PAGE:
Someone quoted Deepak Chopra as saying, "Religion is for people who want to avoid hell.  Spirituality is for people who have already been there."  I'm not he actually said this, but it is an amusing truism.  People who are spiritual do seem to have integrated the unsavory aspects of themselves -- which is a journey all evolving souls must make.  A truly spiritual person is not going to say something incongruent from his/her behavior, because the soul journey enables one to be congruent in words and actions.  Is your experience internal and intimate with God as you understand God?

Sep 23, 2013

True Peace

"True peace is not the absence of war; it is the presence of God." Loveless

I read recently that Alfred Nobel made a fortune from his discovery of dynamite, and by his discovery, war was changed forever.  When Nobel died, he put in his will the creation of what we now know as the Nobel Peace Prize.  Interesting!  He made his fortune in something used for war, but he left his fortune to those who promote peace.  There are wars of some type going on across our planet every day.  Even in our own lives we may be 'at war' with an agency, a neighbor, a policy.  Does this serve us?  As was said in a recent blog, Abraham recommends, instead, that we align ourselves with what is right.  Aligning ourselves with what is right feels better, creates more harmony, promotes health of ourselves and others.  In what way can you align yourself with what is right in your life today?

Sep 22, 2013

How We Spend Our Time

"It is not the thing on which we spend the most time that moulds us, but the thing that exerts the greatest power.  Five minutes with God and His Word is worth more than all the rest of the day." Oswald Chambers

Whatever/Whoever one thinks of as God or the Divine or Source is powerful, and we are better people for spending time in reflection and quietude.  A day, and one's life, is different if we make spending time with God - as we understand God to be -- a priority in our lives.  But, I also think that the thing we spend the most time thinking about does mold us.  If what we spend our time thinking about is peace and well-being, that is reflected in our personality, our bodies, our relationships.  If what we spend most of our time thinking about is worrying or judgment, our bodies will be uptight, our countenance will be dimmed, and our relationships will be tense.  Our choice.  For the best balance, it seems to me, spend some time in quietude every day, and for the rest of the day train your mind to think positive thoughts.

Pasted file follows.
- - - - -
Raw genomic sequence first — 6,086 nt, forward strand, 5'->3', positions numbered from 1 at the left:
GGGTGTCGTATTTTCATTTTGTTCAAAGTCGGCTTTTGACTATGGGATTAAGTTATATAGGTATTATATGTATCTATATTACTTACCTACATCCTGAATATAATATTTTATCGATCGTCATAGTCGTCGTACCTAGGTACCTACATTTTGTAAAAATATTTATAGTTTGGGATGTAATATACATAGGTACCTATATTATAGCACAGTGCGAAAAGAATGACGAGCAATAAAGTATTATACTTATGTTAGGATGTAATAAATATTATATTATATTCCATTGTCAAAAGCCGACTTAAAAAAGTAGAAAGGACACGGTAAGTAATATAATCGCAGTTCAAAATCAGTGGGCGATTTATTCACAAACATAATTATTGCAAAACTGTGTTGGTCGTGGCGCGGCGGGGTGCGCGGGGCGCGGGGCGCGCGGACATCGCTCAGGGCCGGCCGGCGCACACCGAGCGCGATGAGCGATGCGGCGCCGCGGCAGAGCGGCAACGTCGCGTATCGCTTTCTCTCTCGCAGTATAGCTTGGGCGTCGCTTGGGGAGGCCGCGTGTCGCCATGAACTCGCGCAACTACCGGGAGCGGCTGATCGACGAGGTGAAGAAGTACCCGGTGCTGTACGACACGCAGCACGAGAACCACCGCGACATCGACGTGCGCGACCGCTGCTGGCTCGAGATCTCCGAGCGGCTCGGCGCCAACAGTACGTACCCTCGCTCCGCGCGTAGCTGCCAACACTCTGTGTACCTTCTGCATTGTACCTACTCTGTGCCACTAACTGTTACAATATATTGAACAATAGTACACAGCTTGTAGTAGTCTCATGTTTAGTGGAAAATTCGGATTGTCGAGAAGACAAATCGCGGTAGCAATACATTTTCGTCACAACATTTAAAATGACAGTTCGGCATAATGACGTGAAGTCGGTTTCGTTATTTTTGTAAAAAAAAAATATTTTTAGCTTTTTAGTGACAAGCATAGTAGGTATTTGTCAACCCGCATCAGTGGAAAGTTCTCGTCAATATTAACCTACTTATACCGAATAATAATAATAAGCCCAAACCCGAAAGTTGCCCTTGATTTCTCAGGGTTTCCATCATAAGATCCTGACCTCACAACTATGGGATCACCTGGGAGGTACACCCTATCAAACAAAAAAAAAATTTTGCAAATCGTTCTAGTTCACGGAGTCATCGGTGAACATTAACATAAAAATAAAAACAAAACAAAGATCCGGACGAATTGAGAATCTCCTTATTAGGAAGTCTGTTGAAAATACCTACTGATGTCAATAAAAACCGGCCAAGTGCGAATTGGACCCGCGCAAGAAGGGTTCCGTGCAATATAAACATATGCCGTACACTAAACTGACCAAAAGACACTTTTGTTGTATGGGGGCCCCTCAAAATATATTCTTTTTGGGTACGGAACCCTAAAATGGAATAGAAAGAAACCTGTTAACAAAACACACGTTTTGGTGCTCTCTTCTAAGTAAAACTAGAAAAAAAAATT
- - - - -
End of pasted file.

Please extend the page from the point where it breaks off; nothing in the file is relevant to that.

Sep 21, 2013

Aging and Creativity

"Not all intellectual functions are preserved with age, but as processing power declines the brain can compensate in ways that actually enhance creativity." Jeffrey Kluger in article in Time, September 23, 2013, The Art of Living

This article stresses the benefits that more mature brains have in the area of creativity.  It cites as examples Grandma Moses, Frank Lloyd Wright, Benjamin Franklin --- all of whom had some of their greatest work in their later years.  The article also reminds us that happiness contributes to a longer life and reduces the chance of illness.  It is good for us to remember that happiness is a choice.  People in very similar situations can either be miserable or happy --- it is personal choice.  Volunteer work also contributes to lower mortality rates; and we, as caregivers, may feel we do quite enough 'volunteering' in the role of caregiver, but I find that other ways to volunteer benefit me.  There are many examples when we look around us of people who are producing notable works of creativity in their later years.  Let's be one of those people.